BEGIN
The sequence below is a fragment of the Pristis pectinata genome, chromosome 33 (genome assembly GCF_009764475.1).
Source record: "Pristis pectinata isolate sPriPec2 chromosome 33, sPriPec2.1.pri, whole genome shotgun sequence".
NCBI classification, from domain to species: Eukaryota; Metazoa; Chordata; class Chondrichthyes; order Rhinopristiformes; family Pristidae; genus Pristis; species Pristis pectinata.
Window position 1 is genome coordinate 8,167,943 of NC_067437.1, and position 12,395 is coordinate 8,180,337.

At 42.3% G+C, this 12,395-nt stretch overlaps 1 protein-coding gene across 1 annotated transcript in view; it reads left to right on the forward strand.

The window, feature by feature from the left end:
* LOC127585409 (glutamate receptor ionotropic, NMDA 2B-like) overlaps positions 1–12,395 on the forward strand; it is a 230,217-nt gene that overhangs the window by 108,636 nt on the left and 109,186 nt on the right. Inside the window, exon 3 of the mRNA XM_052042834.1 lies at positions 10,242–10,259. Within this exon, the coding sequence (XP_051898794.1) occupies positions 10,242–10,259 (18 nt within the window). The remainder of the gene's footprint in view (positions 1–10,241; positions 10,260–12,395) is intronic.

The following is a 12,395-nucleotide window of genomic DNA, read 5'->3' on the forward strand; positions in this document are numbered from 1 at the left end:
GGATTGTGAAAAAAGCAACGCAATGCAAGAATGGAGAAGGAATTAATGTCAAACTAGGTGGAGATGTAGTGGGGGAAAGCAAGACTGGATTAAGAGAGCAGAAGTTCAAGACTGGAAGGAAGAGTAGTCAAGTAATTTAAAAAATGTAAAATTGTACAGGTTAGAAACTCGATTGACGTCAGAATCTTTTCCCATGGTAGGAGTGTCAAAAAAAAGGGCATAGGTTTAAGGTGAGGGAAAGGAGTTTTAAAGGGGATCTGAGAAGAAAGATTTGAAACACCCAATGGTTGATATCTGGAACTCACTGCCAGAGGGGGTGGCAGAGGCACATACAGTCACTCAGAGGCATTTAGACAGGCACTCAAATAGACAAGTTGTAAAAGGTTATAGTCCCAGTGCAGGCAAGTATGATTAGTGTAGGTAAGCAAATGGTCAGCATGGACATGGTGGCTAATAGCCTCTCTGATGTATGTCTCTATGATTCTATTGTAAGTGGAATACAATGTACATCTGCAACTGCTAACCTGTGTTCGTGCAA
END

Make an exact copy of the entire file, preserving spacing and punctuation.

The sequence below is a fragment of the Pristis pectinata genome, chromosome 33 (genome assembly GCF_009764475.1).
Source record: "Pristis pectinata isolate sPriPec2 chromosome 33, sPriPec2.1.pri, whole genome shotgun sequence".
NCBI classification, from domain to species: Eukaryota; Metazoa; Chordata; class Chondrichthyes; order Rhinopristiformes; family Pristidae; genus Pristis; species Pristis pectinata.
Window position 1 is genome coordinate 8,167,943 of NC_067437.1, and position 12,395 is coordinate 8,180,337.

At 42.3% G+C, this 12,395-nt stretch overlaps 1 protein-coding gene across 1 annotated transcript in view; it reads left to right on the forward strand.

The window, feature by feature from the left end:
* LOC127585409 (glutamate receptor ionotropic, NMDA 2B-like) overlaps positions 1–12,395 on the forward strand; it is a 230,217-nt gene that overhangs the window by 108,636 nt on the left and 109,186 nt on the right. Inside the window, exon 3 of the mRNA XM_052042834.1 lies at positions 10,242–10,259. Within this exon, the coding sequence (XP_051898794.1) occupies positions 10,242–10,259 (18 nt within the window). The remainder of the gene's footprint in view (positions 1–10,241; positions 10,260–12,395) is intronic.

The following is a 12,395-nucleotide window of genomic DNA, read 5'->3' on the forward strand; positions in this document are numbered from 1 at the left end:
GGATTGTGAAAAAAGCAACGCAATGCAAGAATGGAGAAGGAATTAATGTCAAACTAGGTGGAGATGTAGTGGGGGAAAGCAAGACTGGATTAAGAGAGCAGAAGTTCAAGACTGGAAGGAAGAGTAGTCAAGTAATTTAAAAAATGTAAAATTGTACAGGTTAGAAACTCGATTGACGTCAGAATCTTTTCCCATGGTAGGAGTGTCAAAAAAAAGGGCATAGGTTTAAGGTGAGGGAAAGGAGTTTTAAAGGGGATCTGAGAAGAAAGATTTGAAACACCCAATGGTTGATATCTGGAACTCACTGCCAGAGGGGGTGGCAGAGGCACATACAGTCACTCAGAGGCATTTAGACAGGCACTCAAATAGACAAGTTGTAAAAGGTTATAGTCCCAGTGCAGGCAAGTATGATTAGTGTAGGTAAGCAAATGGTCAGCATGGACATGGTGGCTAATAGCCTCTCTGATGTATGTCTCTATGATTCTATTGTAAGTGGAATACAATGTACATCTGCAACTGCTAACCTGTGTTCGTGCAA